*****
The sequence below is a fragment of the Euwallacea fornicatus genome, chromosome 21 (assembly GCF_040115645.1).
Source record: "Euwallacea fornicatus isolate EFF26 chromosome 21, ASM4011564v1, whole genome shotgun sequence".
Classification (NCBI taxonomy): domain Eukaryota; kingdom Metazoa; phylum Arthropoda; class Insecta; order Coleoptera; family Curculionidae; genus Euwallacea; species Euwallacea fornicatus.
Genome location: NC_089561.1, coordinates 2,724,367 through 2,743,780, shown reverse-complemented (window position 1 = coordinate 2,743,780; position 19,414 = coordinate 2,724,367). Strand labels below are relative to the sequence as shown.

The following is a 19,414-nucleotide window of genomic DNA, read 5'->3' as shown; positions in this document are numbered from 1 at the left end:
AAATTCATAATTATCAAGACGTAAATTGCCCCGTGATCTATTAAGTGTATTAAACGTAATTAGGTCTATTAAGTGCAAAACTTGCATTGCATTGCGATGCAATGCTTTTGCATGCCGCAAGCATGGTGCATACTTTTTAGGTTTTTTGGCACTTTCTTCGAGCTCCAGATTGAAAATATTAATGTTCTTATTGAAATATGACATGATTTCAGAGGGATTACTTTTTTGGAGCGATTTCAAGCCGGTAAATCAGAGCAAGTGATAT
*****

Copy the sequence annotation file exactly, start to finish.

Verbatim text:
The sequence below is a fragment of the Euwallacea fornicatus genome, chromosome 21 (assembly GCF_040115645.1).
Source record: "Euwallacea fornicatus isolate EFF26 chromosome 21, ASM4011564v1, whole genome shotgun sequence".
Classification (NCBI taxonomy): domain Eukaryota; kingdom Metazoa; phylum Arthropoda; class Insecta; order Coleoptera; family Curculionidae; genus Euwallacea; species Euwallacea fornicatus.
Genome location: NC_089561.1, coordinates 2,724,367 through 2,743,780, shown reverse-complemented (window position 1 = coordinate 2,743,780; position 19,414 = coordinate 2,724,367). Strand labels below are relative to the sequence as shown.

The following is a 19,414-nucleotide window of genomic DNA, read 5'->3' as shown; positions in this document are numbered from 1 at the left end:
AAATTCATAATTATCAAGACGTAAATTGCCCCGTGATCTATTAAGTGTATTAAACGTAATTAGGTCTATTAAGTGCAAAACTTGCATTGCATTGCGATGCAATGCTTTTGCATGCCGCAAGCATGGTGCATACTTTTTAGGTTTTTTGGCACTTTCTTCGAGCTCCAGATTGAAAATATTAATGTTCTTATTGAAATATGACATGATTTCAGAGGGATTACTTTTTTGGAGCGATTTCAAGCCGGTAAATCAGAGCAAGTGATAT